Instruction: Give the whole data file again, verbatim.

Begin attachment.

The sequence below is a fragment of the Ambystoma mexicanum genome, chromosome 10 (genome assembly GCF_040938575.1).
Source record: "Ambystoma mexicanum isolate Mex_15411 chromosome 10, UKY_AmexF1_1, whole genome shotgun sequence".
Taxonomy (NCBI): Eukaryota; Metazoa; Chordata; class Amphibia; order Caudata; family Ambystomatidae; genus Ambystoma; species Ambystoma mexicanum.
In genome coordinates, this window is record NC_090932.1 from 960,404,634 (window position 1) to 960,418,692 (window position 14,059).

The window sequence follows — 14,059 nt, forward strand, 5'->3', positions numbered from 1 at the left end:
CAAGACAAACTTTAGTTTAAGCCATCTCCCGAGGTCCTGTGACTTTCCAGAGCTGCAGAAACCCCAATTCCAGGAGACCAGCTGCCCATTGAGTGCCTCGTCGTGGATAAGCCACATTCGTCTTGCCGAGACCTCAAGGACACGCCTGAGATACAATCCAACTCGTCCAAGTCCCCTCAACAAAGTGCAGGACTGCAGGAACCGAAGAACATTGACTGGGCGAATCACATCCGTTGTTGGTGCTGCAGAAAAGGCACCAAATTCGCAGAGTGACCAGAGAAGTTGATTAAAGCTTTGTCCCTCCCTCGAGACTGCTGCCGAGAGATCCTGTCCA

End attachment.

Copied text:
The sequence below is a fragment of the Ambystoma mexicanum genome, chromosome 10 (genome assembly GCF_040938575.1).
Source record: "Ambystoma mexicanum isolate Mex_15411 chromosome 10, UKY_AmexF1_1, whole genome shotgun sequence".
Taxonomy (NCBI): Eukaryota; Metazoa; Chordata; class Amphibia; order Caudata; family Ambystomatidae; genus Ambystoma; species Ambystoma mexicanum.
In genome coordinates, this window is record NC_090932.1 from 960,404,634 (window position 1) to 960,418,692 (window position 14,059).

The window sequence follows — 14,059 nt, forward strand, 5'->3', positions numbered from 1 at the left end:
CAAGACAAACTTTAGTTTAAGCCATCTCCCGAGGTCCTGTGACTTTCCAGAGCTGCAGAAACCCCAATTCCAGGAGACCAGCTGCCCATTGAGTGCCTCGTCGTGGATAAGCCACATTCGTCTTGCCGAGACCTCAAGGACACGCCTGAGATACAATCCAACTCGTCCAAGTCCCCTCAACAAAGTGCAGGACTGCAGGAACCGAAGAACATTGACTGGGCGAATCACATCCGTTGTTGGTGCTGCAGAAAAGGCACCAAATTCGCAGAGTGACCAGAGAAGTTGATTAAAGCTTTGTCCCTCCCTCGAGACTGCTGCCGAGAGATCCTGTCCA